Suzan has now returned home to continue with her career in food and agriculture, and this is where the real impact of donor support lies. South Sudan is a country where low harvests, soaring food prices and armed conflict have resulted in famine and terrible suffering. By supporting the growth of intellectual capacity in countries in crisis, you enable the development of better governance and practices that can transform economies and communities in a continuous cycle of devastation. Suzan is clear about her future and is already turning her attention to how she can use what she has learned to help communities blighted by severe food shortages.

"The Master's has really helped because I learned a lot and acquired new knowledge that I can apply in different contexts, so it will be easier for me when I start looking for jobs. I will apply what I learned here. The course has involved a lot of writing and the jobs I want are looking for strong analytical and writing skills, so this has been a good experience for me. I want to work with either a UN agency or an international organisation. The situation back home in South Sudan is worsening every day. It can only be solved through political will. Most of the activities to help there are being done by international organisations and agencies, so this is how I can help people."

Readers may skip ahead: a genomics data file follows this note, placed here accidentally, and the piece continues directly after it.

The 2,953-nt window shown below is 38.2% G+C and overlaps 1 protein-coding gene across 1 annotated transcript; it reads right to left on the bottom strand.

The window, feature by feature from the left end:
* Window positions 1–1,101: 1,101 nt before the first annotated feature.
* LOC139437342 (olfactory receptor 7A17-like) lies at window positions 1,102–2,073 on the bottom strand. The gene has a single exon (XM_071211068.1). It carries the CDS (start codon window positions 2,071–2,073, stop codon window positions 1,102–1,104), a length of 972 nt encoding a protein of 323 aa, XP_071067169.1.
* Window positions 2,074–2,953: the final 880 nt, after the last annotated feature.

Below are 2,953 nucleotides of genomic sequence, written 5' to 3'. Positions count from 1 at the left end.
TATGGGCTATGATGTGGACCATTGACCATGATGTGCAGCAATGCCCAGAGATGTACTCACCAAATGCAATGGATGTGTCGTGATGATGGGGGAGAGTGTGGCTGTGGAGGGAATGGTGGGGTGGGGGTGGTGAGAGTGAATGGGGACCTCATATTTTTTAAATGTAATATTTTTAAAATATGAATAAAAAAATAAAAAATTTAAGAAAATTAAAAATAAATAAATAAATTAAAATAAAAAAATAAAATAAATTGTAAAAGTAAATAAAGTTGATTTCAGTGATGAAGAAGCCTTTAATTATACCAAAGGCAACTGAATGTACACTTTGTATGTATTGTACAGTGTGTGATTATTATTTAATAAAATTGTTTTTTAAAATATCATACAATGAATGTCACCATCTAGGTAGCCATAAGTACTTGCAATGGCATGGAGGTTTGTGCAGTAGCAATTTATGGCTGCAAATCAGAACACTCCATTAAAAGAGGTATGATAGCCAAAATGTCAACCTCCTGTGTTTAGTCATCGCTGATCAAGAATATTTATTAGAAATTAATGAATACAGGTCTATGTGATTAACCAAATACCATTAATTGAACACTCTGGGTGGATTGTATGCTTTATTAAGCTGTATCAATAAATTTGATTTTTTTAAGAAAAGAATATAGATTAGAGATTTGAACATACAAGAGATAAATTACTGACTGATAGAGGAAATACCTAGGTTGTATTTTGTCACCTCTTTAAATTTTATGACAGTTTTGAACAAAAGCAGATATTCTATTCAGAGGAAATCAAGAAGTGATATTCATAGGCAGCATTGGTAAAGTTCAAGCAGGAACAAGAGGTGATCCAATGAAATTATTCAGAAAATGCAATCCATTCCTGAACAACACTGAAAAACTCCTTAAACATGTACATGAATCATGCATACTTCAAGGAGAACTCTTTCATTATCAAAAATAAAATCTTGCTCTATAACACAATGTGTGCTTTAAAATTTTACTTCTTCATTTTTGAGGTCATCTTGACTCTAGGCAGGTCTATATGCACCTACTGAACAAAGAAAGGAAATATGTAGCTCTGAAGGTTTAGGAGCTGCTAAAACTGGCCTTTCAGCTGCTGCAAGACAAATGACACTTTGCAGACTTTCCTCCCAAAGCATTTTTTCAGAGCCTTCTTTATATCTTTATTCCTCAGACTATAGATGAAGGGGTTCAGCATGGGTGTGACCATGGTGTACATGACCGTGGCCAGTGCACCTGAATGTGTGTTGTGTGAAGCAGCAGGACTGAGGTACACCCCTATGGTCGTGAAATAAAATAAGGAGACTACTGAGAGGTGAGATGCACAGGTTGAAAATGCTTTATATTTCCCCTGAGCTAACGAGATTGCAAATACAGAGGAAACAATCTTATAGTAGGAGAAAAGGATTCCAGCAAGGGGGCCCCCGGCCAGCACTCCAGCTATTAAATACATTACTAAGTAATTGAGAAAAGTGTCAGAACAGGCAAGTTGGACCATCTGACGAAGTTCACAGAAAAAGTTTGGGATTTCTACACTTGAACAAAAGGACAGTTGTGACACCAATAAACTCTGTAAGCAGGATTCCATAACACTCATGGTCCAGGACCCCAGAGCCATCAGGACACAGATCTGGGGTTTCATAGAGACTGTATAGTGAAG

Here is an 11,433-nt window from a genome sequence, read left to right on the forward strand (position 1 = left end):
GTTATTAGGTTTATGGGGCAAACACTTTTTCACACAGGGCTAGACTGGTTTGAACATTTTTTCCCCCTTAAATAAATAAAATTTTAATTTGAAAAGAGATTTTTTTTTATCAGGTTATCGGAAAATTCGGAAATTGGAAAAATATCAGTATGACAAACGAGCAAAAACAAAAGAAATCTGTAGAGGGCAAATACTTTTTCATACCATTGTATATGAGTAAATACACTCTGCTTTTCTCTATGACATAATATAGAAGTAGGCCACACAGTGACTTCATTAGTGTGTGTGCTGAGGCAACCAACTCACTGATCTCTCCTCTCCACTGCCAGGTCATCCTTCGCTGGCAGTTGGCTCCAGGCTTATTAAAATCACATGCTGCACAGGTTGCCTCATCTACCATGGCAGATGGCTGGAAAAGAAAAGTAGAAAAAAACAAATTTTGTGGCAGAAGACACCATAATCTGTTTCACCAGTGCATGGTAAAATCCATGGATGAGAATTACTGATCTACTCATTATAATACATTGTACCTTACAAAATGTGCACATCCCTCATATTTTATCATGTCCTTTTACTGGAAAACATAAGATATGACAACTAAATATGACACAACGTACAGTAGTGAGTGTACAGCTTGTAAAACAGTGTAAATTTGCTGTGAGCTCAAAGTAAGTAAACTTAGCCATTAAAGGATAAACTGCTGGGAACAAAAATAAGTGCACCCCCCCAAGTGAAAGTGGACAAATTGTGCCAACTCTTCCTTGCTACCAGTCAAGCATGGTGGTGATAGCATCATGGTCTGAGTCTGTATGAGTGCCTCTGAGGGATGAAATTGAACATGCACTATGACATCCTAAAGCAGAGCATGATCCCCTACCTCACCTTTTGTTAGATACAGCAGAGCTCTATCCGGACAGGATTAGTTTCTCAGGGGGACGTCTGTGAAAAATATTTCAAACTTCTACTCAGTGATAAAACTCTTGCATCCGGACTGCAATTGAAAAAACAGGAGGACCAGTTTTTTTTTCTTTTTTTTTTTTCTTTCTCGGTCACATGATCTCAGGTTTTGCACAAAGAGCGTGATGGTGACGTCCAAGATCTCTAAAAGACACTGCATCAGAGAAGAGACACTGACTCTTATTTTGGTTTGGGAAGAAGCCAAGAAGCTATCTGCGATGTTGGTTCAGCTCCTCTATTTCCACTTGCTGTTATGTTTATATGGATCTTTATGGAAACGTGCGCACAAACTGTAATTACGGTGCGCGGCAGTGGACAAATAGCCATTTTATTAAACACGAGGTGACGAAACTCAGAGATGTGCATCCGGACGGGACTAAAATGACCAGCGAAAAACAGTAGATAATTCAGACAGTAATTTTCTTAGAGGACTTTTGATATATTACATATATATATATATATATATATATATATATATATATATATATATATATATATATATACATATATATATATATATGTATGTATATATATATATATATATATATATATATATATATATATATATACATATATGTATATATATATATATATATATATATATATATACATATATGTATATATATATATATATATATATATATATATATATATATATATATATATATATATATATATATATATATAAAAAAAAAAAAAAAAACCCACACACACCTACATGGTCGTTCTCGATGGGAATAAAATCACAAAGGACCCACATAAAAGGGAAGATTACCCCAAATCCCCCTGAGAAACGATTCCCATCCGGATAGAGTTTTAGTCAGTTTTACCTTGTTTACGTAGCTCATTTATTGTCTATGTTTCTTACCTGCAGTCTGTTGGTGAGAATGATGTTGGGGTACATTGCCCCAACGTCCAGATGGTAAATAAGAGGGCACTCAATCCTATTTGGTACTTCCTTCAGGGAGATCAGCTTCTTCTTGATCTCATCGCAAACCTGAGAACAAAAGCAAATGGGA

Suzan's place at Reading would not have been possible without the help she received from donors, and she was quick to acknowledge the integral support that allowed her this opportunity.

"I am so grateful to donors who have enabled me to make my dream a reality. I have gained new knowledge and skills that I can now take forward to use and help others. Your support is the foundation of our learning. Without you, it would not have been possible to do this. I will always remember Reading.

Once I get a job I am not doing this for me, I am doing this for all of South Sudan. I can now tell people what I know, and they will learn through me and improve their lives. The impact of your donation doesn't end here in Reading, it will go all the way to South Sudan. This is the beauty of what you have done. Thank you."

There are many more students like Suzan who are desperate for the opportunity to learn vital new skills and develop careers that enable them to influence real change, and they need your support to enable them to come to Reading. Suzan's story shows that your contribution does make a difference. By donating today, you will help to develop more people capable of creating a better future for shattered communities across the world.

Thank you for your support.

Updated December 2017

impact story facts and stats

£25,000

Government support for students decreases beyond a household income of £25,000

Donors are enabling us to help aspiring refugee scholars from countries in crisis.

The Reading Internships scheme is improving students' employability prospects after graduating.

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W M Childs

Universities are living things: they feel, think and do. They are centres of intelligence; they are concerned with ideas; they have outposts upon the frontiers of knowledge; they sometimes do beautiful and remarkable things; they dream and imagine.

W M Childs

First Vice-Chancellor, 1926-29